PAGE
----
In the 1870's "The Eastern Question" split Britain into two camps as no other subject of foreign policy had done. The controversy became centered around the figures of two political titans, Benjamin Disraeli and William Gladstone, and forced immediate policy decisions and eventually a redefinition of British imperialism.
Professor Seton-Watson examines the public agitation in England over the Turkish massacres known as "the Bulgarian atrocities" and shows how diplomacy and party politics interacted, altering Britain's traditional policy toward the Turkish Empire. He discusses the Conference of the Powers in 1876, the purposes of the Russian-Turkish war, and the results of the Treaty of San Stefano. He gives an illuminating account of the territorial settlements made at the Congress of Berlin and their effect on the shape of Europe, and offers evidence that from the perspective of later events the triumph belonged not to Disraeli, but to Gladstone.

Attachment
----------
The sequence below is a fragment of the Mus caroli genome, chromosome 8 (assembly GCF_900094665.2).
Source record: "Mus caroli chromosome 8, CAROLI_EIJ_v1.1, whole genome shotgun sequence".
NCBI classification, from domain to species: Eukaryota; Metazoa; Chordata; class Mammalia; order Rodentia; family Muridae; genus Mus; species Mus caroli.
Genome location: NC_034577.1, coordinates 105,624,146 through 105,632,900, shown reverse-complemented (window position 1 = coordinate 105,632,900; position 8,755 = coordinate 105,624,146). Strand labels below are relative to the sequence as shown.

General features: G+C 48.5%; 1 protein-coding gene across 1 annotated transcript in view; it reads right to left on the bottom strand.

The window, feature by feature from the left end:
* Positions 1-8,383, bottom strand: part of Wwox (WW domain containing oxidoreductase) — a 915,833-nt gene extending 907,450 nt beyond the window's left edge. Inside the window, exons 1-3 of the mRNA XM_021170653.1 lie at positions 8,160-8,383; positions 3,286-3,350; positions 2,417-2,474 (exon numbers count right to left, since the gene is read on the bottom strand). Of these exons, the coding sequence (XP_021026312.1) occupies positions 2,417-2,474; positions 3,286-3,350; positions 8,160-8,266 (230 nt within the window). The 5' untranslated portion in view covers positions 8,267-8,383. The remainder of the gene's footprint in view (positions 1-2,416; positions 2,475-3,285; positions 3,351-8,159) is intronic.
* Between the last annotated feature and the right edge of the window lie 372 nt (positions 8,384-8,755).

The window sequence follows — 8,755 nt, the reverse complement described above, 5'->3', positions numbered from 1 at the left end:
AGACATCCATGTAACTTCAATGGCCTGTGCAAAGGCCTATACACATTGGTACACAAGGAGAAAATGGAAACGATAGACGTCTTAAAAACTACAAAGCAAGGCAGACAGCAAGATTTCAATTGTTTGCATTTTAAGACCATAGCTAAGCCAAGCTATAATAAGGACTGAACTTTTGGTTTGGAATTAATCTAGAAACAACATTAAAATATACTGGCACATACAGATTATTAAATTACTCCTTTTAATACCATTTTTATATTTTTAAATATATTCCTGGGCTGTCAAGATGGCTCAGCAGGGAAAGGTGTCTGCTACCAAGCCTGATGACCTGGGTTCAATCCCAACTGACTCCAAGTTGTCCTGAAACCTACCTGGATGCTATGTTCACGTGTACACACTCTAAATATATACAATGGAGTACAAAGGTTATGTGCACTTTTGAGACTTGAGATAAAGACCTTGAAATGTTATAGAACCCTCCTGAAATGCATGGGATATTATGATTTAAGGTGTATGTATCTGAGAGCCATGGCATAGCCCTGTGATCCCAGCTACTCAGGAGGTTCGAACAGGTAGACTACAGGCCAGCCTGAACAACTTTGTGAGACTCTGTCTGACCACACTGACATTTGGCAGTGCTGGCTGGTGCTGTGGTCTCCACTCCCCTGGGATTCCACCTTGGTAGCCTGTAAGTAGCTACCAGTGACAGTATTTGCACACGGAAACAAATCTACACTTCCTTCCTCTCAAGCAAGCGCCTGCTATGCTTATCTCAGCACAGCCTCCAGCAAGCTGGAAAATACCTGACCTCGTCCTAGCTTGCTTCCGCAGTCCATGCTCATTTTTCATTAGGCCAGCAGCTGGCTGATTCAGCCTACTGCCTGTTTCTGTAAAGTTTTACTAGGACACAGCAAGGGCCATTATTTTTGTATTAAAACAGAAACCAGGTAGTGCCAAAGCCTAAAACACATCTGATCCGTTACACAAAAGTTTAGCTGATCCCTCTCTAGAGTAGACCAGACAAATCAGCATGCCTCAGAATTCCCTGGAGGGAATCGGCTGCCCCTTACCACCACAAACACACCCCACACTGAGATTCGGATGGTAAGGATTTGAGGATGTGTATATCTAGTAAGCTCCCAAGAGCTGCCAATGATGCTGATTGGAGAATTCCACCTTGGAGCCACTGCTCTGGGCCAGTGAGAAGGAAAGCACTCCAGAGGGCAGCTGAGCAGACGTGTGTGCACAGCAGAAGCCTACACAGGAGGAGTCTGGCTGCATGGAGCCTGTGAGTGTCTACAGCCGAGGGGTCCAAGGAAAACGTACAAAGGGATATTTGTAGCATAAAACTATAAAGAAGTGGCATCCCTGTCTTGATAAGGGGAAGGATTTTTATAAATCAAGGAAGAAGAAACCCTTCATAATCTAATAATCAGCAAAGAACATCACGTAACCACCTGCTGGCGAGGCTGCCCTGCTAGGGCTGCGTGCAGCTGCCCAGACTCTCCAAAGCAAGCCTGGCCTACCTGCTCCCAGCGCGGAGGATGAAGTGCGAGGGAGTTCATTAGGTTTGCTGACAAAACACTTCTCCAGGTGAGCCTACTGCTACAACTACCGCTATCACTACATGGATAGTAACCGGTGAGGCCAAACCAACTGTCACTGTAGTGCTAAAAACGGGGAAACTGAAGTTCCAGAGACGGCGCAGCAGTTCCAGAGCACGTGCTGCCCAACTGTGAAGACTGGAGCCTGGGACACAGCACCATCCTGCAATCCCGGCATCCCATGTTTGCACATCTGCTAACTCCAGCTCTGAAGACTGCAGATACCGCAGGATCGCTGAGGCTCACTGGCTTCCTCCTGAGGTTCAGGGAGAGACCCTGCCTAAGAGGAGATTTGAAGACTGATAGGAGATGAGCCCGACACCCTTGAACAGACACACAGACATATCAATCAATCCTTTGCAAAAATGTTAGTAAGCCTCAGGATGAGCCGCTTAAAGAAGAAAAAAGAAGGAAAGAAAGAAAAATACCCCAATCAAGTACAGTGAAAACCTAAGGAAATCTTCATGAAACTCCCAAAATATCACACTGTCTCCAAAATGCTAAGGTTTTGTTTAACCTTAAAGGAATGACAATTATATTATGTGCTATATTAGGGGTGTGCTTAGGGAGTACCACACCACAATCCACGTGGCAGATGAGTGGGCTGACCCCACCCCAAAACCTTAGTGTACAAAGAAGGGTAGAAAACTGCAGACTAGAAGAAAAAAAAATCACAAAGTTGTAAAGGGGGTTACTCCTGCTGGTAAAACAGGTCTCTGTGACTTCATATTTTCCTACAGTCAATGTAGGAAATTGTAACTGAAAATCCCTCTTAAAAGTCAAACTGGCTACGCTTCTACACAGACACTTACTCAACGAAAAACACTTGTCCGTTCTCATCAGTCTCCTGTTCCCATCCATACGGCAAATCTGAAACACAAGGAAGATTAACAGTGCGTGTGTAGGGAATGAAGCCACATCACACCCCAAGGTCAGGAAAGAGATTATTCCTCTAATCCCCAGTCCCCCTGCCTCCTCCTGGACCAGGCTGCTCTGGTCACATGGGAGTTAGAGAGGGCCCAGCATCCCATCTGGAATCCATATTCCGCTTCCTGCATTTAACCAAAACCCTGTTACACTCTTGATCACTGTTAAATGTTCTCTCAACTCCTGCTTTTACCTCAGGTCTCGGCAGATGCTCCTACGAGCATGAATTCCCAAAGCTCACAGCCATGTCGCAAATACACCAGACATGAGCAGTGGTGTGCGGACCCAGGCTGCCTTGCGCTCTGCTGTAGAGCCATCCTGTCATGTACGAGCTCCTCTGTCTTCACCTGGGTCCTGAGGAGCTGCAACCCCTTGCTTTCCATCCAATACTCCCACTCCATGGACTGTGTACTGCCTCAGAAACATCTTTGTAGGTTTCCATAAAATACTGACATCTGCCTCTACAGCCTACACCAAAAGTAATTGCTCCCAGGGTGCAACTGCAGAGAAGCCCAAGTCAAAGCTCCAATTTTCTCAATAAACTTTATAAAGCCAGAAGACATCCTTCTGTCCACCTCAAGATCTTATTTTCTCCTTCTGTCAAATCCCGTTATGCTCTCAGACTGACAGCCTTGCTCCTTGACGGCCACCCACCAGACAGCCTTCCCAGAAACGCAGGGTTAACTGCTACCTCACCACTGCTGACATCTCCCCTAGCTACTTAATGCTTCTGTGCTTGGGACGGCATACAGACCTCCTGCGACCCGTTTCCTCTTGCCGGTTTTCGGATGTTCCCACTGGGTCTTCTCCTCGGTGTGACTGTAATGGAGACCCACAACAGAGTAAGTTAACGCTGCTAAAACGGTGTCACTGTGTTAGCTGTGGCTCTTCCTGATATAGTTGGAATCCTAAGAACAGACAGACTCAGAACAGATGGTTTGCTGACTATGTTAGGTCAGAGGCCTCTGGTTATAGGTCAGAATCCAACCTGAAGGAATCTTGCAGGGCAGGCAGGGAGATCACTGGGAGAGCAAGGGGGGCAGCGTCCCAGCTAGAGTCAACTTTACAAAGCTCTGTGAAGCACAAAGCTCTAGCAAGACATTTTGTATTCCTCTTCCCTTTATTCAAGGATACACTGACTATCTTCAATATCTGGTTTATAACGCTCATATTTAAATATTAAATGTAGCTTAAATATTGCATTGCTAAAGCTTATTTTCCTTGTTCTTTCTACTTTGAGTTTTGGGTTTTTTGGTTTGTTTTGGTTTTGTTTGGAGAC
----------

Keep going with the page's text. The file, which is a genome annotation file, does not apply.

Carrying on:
R. W. Seton-Watson has long been recognized as one of the foremost authorities in the field of Eastern European history, and Disraeli, Gladstone and the Eastern Question is the definitive study of the subject. Drawing on previously unpublished Russian diplomatic correspondence, contemporary accounts, and British diplomatic papers, he has examined the course of events from all sides, frequently allowing the protagonists' own words to reveal their motives and bring out the drama of the narrative.